In The Tears of Re: Beekeeping in Ancient Egypt, entomologist Gene Kritsky presents the first full-length discussion of the ways in which bees were a part of life in ancient Egypt, shedding light on one of the many mysteries of the ancient world. Kritsky delves into ancient Egypt's complex society, revealing that bees had a significant presence in everything from death rituals to trade. In fact, beekeeping was a state-controlled industry, and in certain instances honey could even be used to pay taxes! Honey was used both to sweeten foods and treat cuts, and was sometimes used as a tribute or offering. From the presence of bees in paintings and hieroglyphs in tombs to the use of beeswax in a variety of products, bees had a significant presence in ancient Egyptian culture. 
Richly illustrated and engagingly written, The Tears of Re will appeal to anyone with a passion for beekeeping, Egypt, or the ancient world.

Friday, May 1, 2015

New York

U.S. Justice Department:
BNP Paribas S.A. (BNPP), a global financial institution headquartered in Paris, was sentenced today for conspiring to violate the International Emergency Economic Powers Act (IEEPA) and the Trading with the Enemy Act (TWEA) by processing billions of dollars of transactions through the U.S. financial system on behalf of Sudanese, Iranian and Cuban entities subject to U.S. economic sanctions. BNPP was sentenced to a five-year term of probation, and ordered to forfeit $8,833,600,000 to the United States and to pay a $140,000,000 fine. Today's sentencing is the first time a financial institution has been convicted and sentenced for violations of U.S. economic sanctions, and the total financial penalty — including the forfeiture and criminal fine — is the largest financial penalty ever imposed in a criminal case.

Washington, DC

U.S. Justice Department: "An alleged leader of an international drug trafficking organization based in Guatemala was extradited to the United States yesterday to face international narcotics trafficking charges in the District of Columbia, announced Assistant Attorney General Leslie R. Caldwell of the Justice Department’s Criminal Division."


Thursday, April 30, 2015


Reuters: "Scientists in China on Wednesday described one of the weirdest flying creatures ever discovered: a pigeon-size dinosaur with wings like a bat that lived not long before the first birds."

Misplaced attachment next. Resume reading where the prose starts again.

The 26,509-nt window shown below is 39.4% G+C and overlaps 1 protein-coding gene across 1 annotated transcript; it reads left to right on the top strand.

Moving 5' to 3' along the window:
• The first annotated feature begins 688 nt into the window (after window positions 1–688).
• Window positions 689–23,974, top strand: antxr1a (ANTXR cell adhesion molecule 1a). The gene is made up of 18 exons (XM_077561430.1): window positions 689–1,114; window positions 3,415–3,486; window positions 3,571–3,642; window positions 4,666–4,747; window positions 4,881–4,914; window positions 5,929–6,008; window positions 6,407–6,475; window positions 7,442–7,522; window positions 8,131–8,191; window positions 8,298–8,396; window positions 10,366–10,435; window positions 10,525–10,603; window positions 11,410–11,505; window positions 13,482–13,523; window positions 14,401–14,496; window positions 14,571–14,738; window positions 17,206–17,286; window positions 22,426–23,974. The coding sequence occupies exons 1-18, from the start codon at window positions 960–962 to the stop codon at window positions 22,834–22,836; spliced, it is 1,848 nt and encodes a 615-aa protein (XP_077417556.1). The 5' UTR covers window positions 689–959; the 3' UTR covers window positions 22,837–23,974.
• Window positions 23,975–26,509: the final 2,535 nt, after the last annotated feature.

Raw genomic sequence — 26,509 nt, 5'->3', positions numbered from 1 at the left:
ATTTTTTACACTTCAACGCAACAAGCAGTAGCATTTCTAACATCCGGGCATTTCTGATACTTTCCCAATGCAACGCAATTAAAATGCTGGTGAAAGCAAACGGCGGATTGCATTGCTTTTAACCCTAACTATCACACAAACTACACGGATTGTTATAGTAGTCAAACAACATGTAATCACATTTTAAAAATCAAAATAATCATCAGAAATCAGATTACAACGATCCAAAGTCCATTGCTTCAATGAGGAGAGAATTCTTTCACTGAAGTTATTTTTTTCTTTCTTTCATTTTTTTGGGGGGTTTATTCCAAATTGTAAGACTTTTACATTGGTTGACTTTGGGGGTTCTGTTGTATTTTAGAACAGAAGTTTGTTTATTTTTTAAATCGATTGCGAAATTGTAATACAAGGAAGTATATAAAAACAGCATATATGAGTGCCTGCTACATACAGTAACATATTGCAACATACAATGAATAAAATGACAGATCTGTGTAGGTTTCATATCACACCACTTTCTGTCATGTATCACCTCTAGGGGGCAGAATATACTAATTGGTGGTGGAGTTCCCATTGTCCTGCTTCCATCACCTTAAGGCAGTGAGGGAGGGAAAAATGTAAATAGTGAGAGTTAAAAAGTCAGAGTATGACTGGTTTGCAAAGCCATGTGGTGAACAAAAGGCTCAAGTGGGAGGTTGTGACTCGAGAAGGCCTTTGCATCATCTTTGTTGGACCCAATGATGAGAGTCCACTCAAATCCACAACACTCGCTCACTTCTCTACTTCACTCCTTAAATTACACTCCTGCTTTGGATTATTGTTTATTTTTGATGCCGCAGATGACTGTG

Kat Devlin, Pew Research Center:
This week marks the 40th anniversary of the fall of Saigon, a national holiday in Vietnam better known as Liberation Day. The event signified the end of the Vietnam War, culminating with a North Vietnamese army tank bulldozing through the gates of the Reunification Palace — the residence of the president of South Vietnam — and major helicopter evacuations of American military personnel and Vietnamese citizens. 
Yet four decades after the controversial war, the Vietnamese public sees the United States as a helpful ally and even embraces some of the core tenets of capitalism. 
Today, the Vietnamese view the U.S. in a positive light. About three-quarters of Vietnamese (76%) expressed a favorable opinion of the U.S. in a 2014 Pew Research Center survey. More highly educated people (89%) gave the U.S. especially high marks. Young people ages 18-29 were particularly affirmative (89%), but the U.S. is seen positively even by those who are old enough to have lived through the Vietnam War. Among those ages 50 and older, more than six-in-ten rated the U.S. favorably.
Related: "The Frightened Vietnamese Kid Who Became a U.S. Army General"


Xinhua: "China launched a second excavation project on Thursday on a burial pit in the ancient capital of Xi'an, where an army of terracotta warriors guards the mausoleum of China's first emperor."

Wednesday, April 29, 2015


Disciples: The World War II Missions
of the CIA Directors Who Fought
for Wild Bill Donovan
Nonfiction book by Douglas Waller
Publication Date: October 6, 2015

Simon & Schuster:
The author of the critically acclaimed bestseller Wild Bill Donovan tells the story of four OSS warriors of World War II. All four later led the CIA. 
They are the most famous and controversial directors the CIA has ever had — Allen Dulles, Richard Helms, William Colby, and William Casey. Disciples is the story of these dynamic agents and their daring espionage and sabotage in wartime Europe under OSS Director Bill Donovan. 
Allen Dulles ran the OSS's most successful spy operation against the Axis. Bill Casey organized dangerous missions to penetrate Nazi Germany. Bill Colby led OSS commando raids behind the lines in occupied France and Norway. Richard Helms mounted risky intelligence programs against the Russians in the ruin of Berlin after the German surrender.